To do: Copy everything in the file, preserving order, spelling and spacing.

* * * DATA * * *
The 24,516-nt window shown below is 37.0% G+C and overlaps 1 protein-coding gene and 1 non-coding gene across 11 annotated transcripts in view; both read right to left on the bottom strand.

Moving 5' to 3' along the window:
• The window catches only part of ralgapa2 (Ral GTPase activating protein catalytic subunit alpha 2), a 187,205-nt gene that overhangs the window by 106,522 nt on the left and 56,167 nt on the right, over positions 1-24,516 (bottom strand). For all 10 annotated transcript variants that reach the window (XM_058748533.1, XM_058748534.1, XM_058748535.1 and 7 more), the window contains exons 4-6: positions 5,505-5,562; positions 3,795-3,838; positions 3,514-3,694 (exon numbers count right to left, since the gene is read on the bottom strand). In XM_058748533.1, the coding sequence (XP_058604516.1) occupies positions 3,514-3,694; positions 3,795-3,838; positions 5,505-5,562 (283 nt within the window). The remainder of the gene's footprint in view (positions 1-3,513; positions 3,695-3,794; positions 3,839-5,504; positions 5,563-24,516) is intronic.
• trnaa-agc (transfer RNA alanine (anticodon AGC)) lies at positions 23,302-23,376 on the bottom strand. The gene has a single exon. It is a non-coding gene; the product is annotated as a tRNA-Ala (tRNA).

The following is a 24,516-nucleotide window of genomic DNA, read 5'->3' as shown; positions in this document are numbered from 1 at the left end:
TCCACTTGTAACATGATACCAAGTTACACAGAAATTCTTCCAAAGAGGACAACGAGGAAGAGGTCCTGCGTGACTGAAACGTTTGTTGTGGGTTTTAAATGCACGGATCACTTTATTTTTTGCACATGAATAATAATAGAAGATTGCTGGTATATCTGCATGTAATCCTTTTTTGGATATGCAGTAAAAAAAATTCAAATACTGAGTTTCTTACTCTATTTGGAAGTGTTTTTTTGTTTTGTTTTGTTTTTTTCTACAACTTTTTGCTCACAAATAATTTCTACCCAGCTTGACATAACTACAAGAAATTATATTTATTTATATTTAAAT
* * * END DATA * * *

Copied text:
The 24,516-nt window shown below is 37.0% G+C and overlaps 1 protein-coding gene and 1 non-coding gene across 11 annotated transcripts in view; both read right to left on the bottom strand.

Moving 5' to 3' along the window:
• The window catches only part of ralgapa2 (Ral GTPase activating protein catalytic subunit alpha 2), a 187,205-nt gene that overhangs the window by 106,522 nt on the left and 56,167 nt on the right, over positions 1-24,516 (bottom strand). For all 10 annotated transcript variants that reach the window (XM_058748533.1, XM_058748534.1, XM_058748535.1 and 7 more), the window contains exons 4-6: positions 5,505-5,562; positions 3,795-3,838; positions 3,514-3,694 (exon numbers count right to left, since the gene is read on the bottom strand). In XM_058748533.1, the coding sequence (XP_058604516.1) occupies positions 3,514-3,694; positions 3,795-3,838; positions 5,505-5,562 (283 nt within the window). The remainder of the gene's footprint in view (positions 1-3,513; positions 3,695-3,794; positions 3,839-5,504; positions 5,563-24,516) is intronic.
• trnaa-agc (transfer RNA alanine (anticodon AGC)) lies at positions 23,302-23,376 on the bottom strand. The gene has a single exon. It is a non-coding gene; the product is annotated as a tRNA-Ala (tRNA).

The following is a 24,516-nucleotide window of genomic DNA, read 5'->3' as shown; positions in this document are numbered from 1 at the left end:
TCCACTTGTAACATGATACCAAGTTACACAGAAATTCTTCCAAAGAGGACAACGAGGAAGAGGTCCTGCGTGACTGAAACGTTTGTTGTGGGTTTTAAATGCACGGATCACTTTATTTTTTGCACATGAATAATAATAGAAGATTGCTGGTATATCTGCATGTAATCCTTTTTTGGATATGCAGTAAAAAAAATTCAAATACTGAGTTTCTTACTCTATTTGGAAGTGTTTTTTTGTTTTGTTTTGTTTTTTTCTACAACTTTTTGCTCACAAATAATTTCTACCCAGCTTGACATAACTACAAGAAATTATATTTATTTATATTTAAAT